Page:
I don't want to ask something very lengthy nor a number of excessively specialist questions that might put people off expressing their own interests freely. Instead, let me begin with a comparison between the historical moment when Kant became engaged in Cosmopolitan history and our current moment. The question is slightly tangential but hopefully useful.

Back in the 90s, I was given a copy of the Oxford Companion to Philosophy (1995). Now, I don't know whether this fat volume has been revised, but in the copy I have, there is no entry for cosmopolitanism, and when you look at the longish section on Kant, there is no discussion of cosmopolitanism as an aspect of his thought, nor of his anthropology. I find this interesting given the great current upsurge of engagement with both these themes. So, I wonder if you could reflect on why Kant became interested in cosmopolitanism and also speculate a little on why there is this new interest?

The second issue is slightly more specific and it relates to the theme of human plasticity you talk about. Many anthropologists, certainly those coming out of the US cultural anthropology tradition might be  more sympathetic to Herder's cultural relativist viewpoint than to Kant's. Herder gets a small but significant walk on part in your narrative. I wonder if you could say a little more about the relationship between Kant and Herder with regard to cosmopolitan history?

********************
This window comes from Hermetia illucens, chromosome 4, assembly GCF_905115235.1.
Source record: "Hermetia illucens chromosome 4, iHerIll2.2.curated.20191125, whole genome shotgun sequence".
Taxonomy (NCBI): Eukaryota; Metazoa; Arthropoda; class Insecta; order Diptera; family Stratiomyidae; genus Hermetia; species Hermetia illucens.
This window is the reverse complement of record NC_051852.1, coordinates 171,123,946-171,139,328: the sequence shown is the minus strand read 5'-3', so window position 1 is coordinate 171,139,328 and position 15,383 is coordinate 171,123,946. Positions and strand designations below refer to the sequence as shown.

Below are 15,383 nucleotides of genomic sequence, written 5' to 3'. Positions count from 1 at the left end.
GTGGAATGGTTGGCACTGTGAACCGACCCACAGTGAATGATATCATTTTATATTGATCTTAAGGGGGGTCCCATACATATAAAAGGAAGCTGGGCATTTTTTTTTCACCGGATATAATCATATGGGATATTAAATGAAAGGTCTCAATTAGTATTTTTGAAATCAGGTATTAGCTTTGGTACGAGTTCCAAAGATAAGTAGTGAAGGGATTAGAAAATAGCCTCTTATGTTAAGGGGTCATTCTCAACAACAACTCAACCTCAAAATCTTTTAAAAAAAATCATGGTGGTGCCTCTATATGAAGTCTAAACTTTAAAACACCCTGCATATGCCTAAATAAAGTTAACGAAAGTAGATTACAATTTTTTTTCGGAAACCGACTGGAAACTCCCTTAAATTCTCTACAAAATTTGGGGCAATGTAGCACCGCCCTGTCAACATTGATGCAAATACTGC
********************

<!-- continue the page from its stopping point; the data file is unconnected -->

And a reminder that these are merely sparks for debate and please anyone who would like to add a question do so as soon as they like by simply adding a reply below!

 he develops the view that humans are beings who have reason and who therefore - this is his original point - are able to create their own rules of action. Only if one understands this can one be really at home all around the world and become a "citizen of the world" (Weltbürger).

That is extremely helpful, Thomas, thank you. The idea that people create/construct their own rationales is a point that comes down to us in anthropology via Dilthey, Max Weber and, for example, Clifford Geertz, but the aspect that seems to have been lost en route is that individuals do this and, not just 'cultures', and that individuals do this freely in the sense that they cognise their experience in their own way and act on their own judgments.

So, this in turn links directly to what Kant is trying to do anthropologically which, as I see it, is to explore human experience from the point of view of the human being who, by putting the ideas and schemas they have to use (and these can be highly culturally relative/specific), acts freely. I think this is certainly one of the most valuable areas in which anthropology can think again about Kant and cosmopolitanism and thereby rethink routine assumptions.